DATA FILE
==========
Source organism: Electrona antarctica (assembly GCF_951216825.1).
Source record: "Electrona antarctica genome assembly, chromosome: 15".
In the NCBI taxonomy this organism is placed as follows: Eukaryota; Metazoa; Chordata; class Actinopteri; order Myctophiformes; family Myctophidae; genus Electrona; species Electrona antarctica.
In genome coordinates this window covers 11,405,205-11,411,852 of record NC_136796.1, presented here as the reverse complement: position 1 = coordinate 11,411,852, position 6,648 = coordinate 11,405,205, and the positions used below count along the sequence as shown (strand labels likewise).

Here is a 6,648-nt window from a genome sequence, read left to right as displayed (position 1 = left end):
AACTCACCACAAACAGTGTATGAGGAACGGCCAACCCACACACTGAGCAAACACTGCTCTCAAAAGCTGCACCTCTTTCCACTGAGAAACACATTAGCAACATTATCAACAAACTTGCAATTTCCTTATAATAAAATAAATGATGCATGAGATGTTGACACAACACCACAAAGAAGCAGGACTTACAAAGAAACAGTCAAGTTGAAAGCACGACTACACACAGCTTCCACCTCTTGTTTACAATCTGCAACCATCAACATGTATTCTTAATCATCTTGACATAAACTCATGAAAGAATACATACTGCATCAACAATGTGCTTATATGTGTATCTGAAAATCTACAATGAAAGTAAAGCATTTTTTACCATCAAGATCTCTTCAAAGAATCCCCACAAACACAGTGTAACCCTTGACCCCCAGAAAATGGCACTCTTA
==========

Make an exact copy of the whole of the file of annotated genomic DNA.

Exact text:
Source organism: Electrona antarctica (assembly GCF_951216825.1).
Source record: "Electrona antarctica genome assembly, chromosome: 15".
In the NCBI taxonomy this organism is placed as follows: Eukaryota; Metazoa; Chordata; class Actinopteri; order Myctophiformes; family Myctophidae; genus Electrona; species Electrona antarctica.
In genome coordinates this window covers 11,405,205-11,411,852 of record NC_136796.1, presented here as the reverse complement: position 1 = coordinate 11,411,852, position 6,648 = coordinate 11,405,205, and the positions used below count along the sequence as shown (strand labels likewise).

Here is a 6,648-nt window from a genome sequence, read left to right as displayed (position 1 = left end):
AACTCACCACAAACAGTGTATGAGGAACGGCCAACCCACACACTGAGCAAACACTGCTCTCAAAAGCTGCACCTCTTTCCACTGAGAAACACATTAGCAACATTATCAACAAACTTGCAATTTCCTTATAATAAAATAAATGATGCATGAGATGTTGACACAACACCACAAAGAAGCAGGACTTACAAAGAAACAGTCAAGTTGAAAGCACGACTACACACAGCTTCCACCTCTTGTTTACAATCTGCAACCATCAACATGTATTCTTAATCATCTTGACATAAACTCATGAAAGAATACATACTGCATCAACAATGTGCTTATATGTGTATCTGAAAATCTACAATGAAAGTAAAGCATTTTTTACCATCAAGATCTCTTCAAAGAATCCCCACAAACACAGTGTAACCCTTGACCCCCAGAAAATGGCACTCTTA